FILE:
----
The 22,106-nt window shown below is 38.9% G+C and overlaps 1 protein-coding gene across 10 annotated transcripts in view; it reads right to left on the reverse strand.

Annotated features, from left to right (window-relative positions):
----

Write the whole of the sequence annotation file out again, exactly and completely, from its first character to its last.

The 22,106-nt window shown below is 38.9% G+C and overlaps 1 protein-coding gene across 10 annotated transcripts in view; it reads right to left on the reverse strand.

Annotated features, from left to right (window-relative positions):